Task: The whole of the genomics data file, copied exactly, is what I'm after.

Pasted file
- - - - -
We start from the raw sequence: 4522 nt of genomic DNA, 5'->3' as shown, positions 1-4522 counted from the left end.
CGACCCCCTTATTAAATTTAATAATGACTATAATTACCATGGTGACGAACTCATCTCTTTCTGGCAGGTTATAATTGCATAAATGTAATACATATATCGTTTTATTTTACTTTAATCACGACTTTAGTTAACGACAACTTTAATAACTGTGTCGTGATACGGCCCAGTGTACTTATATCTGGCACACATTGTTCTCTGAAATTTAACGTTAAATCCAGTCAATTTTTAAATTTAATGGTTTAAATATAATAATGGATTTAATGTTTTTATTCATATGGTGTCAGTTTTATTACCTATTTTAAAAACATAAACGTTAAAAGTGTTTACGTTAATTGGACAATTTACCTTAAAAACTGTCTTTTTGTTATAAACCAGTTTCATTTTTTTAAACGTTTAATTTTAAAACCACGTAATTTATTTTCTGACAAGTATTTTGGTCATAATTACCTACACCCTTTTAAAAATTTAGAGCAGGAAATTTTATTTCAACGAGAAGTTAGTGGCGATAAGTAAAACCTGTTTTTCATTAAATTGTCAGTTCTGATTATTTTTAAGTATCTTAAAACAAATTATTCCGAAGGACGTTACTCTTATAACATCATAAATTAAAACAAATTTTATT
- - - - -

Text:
We start from the raw sequence: 4522 nt of genomic DNA, 5'->3' as shown, positions 1-4522 counted from the left end.
CGACCCCCTTATTAAATTTAATAATGACTATAATTACCATGGTGACGAACTCATCTCTTTCTGGCAGGTTATAATTGCATAAATGTAATACATATATCGTTTTATTTTACTTTAATCACGACTTTAGTTAACGACAACTTTAATAACTGTGTCGTGATACGGCCCAGTGTACTTATATCTGGCACACATTGTTCTCTGAAATTTAACGTTAAATCCAGTCAATTTTTAAATTTAATGGTTTAAATATAATAATGGATTTAATGTTTTTATTCATATGGTGTCAGTTTTATTACCTATTTTAAAAACATAAACGTTAAAAGTGTTTACGTTAATTGGACAATTTACCTTAAAAACTGTCTTTTTGTTATAAACCAGTTTCATTTTTTTAAACGTTTAATTTTAAAACCACGTAATTTATTTTCTGACAAGTATTTTGGTCATAATTACCTACACCCTTTTAAAAATTTAGAGCAGGAAATTTTATTTCAACGAGAAGTTAGTGGCGATAAGTAAAACCTGTTTTTCATTAAATTGTCAGTTCTGATTATTTTTAAGTATCTTAAAACAAATTATTCCGAAGGACGTTACTCTTATAACATCATAAATTAAAACAAATTTTATT